That Gee-Whiz Technology and Souped Up Strategy Won’t Get Your Company in Gear Without a Fine-Tuned Process


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Several years ago, we were hired by a service company to help it implement CRM. Senior managers had some hot ideas for bonding with customers. They needed help fleshing out their strategies and making them actionable plus installing new technology to drive implementation—or so they thought.

We started by helping them flesh out strategy, which changed substantially once they got a better grip on marketplace dynamics. Then, we were ready to start aligning process with strategy, they started grumbling, “What, no technology yet?” No way.

Their process proved to be so hosed, enterprise-wide, that it took us a year to help them get ready for automation technology. The company had lots of people working in parallel. Lots of folks doing redundant work. We’d never encountered a bigger mess (well, except for the time long ago that a client didn’t just have extra people but extra departments). Come to think of it, this company actually did have one whole function without function.

We’ve developed an ingenious new customer strategy. Now we’re gonna buy software to support it. Then we’re going to kick some serious butt out in the market.

If the executives had gone forward implementing CRM, the business would have wound up like bug splat on a windshield.

An extreme case? You betcha. But the problem just doesn’t exist in extreme cases. On a broad level, office process dysfunction runs rampant. And most companies trying to implement customer-centric business strategies need a thorough process overhaul before they try to implement any new strategies—but especially customer strategies requiring unique types of process support. Unfortunately, the fact that companies need heavy-duty process work before successfully implementing customer-centric strategies doesn’t mean many companies actually do anything about process redesign. Most don’t.

Hey, we hear it all the time: “We’ve developed an ingenious new customer strategy. Now we’re gonna buy software to support it. Then we’re going to kick some serious butt out in the market.” Process? Fuggedaboudit! No time to waste. Gotta get the jump on the competition.

Unfortunately, companies like that are more flexible than humans. Even double-jointed. Which allows them to kick their own butts until they’re black and blue—and red, too, in honor of the financial hemorrhaging that comes with their process neglect.

Souped up and dead

A fitting analogy for this inattention-to-process foolishness is trying to race a car with souped up engine, extreme performance tires but no transmission.

Companies can make all the strategic pronouncements they want; buy all the gee-whiz technology they want; but without process to connect them their car ain’t going nowhere. Moreover, what do most companies do after they fail to leave the starting line? Of course—they retool the engine and change the tires.

I can hear you thinking, “Yeah, those process people need to start grasping customer-centricity and doing something about putting our strategies into play and making our technology do something useful. Then we’ll start lapping our competitors.” Nice try. But you’re writing the formula backward. In reality, those customer-centricity people need to start grasping process to put their strategies into play and make their technology useful. And one way to do that is to put the front office in charge of stepping us.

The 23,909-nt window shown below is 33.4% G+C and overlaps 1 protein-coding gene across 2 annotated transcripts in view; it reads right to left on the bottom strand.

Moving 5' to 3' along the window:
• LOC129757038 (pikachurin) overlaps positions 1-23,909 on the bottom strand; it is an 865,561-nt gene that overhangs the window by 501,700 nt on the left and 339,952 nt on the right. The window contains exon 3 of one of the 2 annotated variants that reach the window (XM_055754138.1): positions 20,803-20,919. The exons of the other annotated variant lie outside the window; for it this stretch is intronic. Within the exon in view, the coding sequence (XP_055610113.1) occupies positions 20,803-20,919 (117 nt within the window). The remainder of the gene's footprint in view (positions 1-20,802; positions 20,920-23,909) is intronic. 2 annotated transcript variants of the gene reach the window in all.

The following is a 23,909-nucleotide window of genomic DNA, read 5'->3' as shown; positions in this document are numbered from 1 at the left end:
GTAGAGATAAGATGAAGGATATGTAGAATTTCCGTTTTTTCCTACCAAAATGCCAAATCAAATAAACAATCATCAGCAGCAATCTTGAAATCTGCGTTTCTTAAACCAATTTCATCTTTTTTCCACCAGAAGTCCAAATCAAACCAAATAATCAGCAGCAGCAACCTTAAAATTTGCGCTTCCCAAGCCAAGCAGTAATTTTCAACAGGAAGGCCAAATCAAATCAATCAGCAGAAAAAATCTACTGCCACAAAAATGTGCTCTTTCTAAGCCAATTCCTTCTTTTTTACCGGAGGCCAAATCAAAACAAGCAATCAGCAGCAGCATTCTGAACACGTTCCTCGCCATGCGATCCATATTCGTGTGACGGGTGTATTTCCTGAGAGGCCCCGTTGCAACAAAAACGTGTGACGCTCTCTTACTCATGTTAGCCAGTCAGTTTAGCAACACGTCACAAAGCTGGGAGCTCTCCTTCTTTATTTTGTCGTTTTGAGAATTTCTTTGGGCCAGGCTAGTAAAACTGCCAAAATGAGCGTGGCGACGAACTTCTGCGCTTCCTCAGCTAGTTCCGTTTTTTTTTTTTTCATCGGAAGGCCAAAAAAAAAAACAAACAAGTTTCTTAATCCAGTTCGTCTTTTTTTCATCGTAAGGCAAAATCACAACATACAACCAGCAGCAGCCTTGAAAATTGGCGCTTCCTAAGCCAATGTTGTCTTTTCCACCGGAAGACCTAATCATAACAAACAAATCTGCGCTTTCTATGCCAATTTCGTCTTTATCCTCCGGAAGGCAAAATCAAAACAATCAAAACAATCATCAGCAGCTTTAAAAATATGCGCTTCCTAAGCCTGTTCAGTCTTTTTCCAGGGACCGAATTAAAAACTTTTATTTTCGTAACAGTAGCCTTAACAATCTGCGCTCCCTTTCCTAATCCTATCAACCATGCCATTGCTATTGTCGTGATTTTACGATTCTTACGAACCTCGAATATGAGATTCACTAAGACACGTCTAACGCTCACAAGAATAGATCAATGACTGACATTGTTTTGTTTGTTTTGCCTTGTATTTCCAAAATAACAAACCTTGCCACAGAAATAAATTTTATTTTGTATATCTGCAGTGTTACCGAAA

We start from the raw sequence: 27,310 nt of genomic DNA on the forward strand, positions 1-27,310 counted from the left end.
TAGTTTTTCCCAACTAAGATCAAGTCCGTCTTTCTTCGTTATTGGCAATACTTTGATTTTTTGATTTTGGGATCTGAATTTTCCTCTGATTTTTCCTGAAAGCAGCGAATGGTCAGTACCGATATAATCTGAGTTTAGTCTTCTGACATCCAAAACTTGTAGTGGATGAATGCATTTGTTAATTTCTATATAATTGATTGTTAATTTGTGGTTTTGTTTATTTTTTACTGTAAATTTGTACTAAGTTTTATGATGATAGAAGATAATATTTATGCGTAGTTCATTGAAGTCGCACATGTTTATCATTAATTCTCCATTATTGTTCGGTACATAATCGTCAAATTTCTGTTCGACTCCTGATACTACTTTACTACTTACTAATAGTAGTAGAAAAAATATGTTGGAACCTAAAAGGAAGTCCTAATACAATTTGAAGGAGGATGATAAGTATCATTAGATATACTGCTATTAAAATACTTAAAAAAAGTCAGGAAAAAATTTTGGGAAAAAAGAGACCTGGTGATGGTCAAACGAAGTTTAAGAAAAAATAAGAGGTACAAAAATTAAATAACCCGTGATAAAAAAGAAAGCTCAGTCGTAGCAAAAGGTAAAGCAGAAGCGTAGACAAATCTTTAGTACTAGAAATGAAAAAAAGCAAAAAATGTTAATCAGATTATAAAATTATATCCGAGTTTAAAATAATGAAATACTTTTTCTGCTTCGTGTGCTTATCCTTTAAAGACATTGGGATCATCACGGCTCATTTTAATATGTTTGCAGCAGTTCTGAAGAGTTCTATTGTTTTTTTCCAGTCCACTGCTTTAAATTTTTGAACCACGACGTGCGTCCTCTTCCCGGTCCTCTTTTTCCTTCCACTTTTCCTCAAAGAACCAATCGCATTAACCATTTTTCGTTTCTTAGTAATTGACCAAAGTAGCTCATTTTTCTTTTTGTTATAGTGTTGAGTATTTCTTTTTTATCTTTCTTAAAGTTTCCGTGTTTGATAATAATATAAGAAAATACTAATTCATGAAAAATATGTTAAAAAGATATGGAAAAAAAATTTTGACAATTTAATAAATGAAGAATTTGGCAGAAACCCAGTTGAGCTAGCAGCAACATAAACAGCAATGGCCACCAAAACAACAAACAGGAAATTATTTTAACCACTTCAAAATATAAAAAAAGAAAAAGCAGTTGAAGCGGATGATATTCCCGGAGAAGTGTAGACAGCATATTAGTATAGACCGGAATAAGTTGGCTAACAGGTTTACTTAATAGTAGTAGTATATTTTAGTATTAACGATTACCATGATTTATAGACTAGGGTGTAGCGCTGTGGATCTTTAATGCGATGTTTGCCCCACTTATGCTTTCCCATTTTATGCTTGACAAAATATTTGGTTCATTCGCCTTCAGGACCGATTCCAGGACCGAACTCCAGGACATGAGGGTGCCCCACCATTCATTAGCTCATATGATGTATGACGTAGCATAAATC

“What?” you say, “The front office should take responsibility for process? Front-office people are not process trained.” Well, I have a tip for you. Neither are process professionals—at least not in office process, which plays by radically different rules than manufacturing/production process. And I’ll let you in on another little secret. All along we’ve assumed that the dirty word holding back customer-centric process is “customer-centric.” Ain’t so. The dirty word is “process”—as in: Most front office people don’t want to touch process with a 10-foot pole. It’s messy, “under the hood” stuff that marketing and sales in particular avoid at all costs. Which is why customer-centric process remains missing in action after all these years. And why what does get accomplished, remains mostly at Process 101 level. And why so many CRM implementations stumble forward minus an element critical to success.

So, good-bye to the notion that the process gods—not to mention, process professionals—are going to march in on cue to correctly redesign office process to support new customer strategies. Hasn’t happened. Won’t happen. Front office folks have to put on their work gloves and start getting dirty. And start getting process savvy—so they can fill this process void by themselves for themselves.

But don’t start by Googling “process.” What you’ll see will be totally off topic. Nothing but manufacturing process, software design process and project management process. Instead, search “office process,” which is fast becoming its own discipline, with not much more in common with manufacturing or software design process than the word, “process.” You’ll find lots of “need to know stuff,” at least if you’re committed to CRM success. Or you can also click the link in my biography below and download a free white paper that gives you the skinny on office process along with an office process design approach. Or, better yet, do both.


  1. Dick,

    Good observations. One other thing to consider is that through our review of 1,000+ CRM initaitives the past year we found that as the level of process rigor increases — firms implementing formal verus informal or random processes, the % of reps actually using CRM systems also increases. We attribute this to that fact that reps can now leverage CRM to better manage their daily workflow. Jim Dickie


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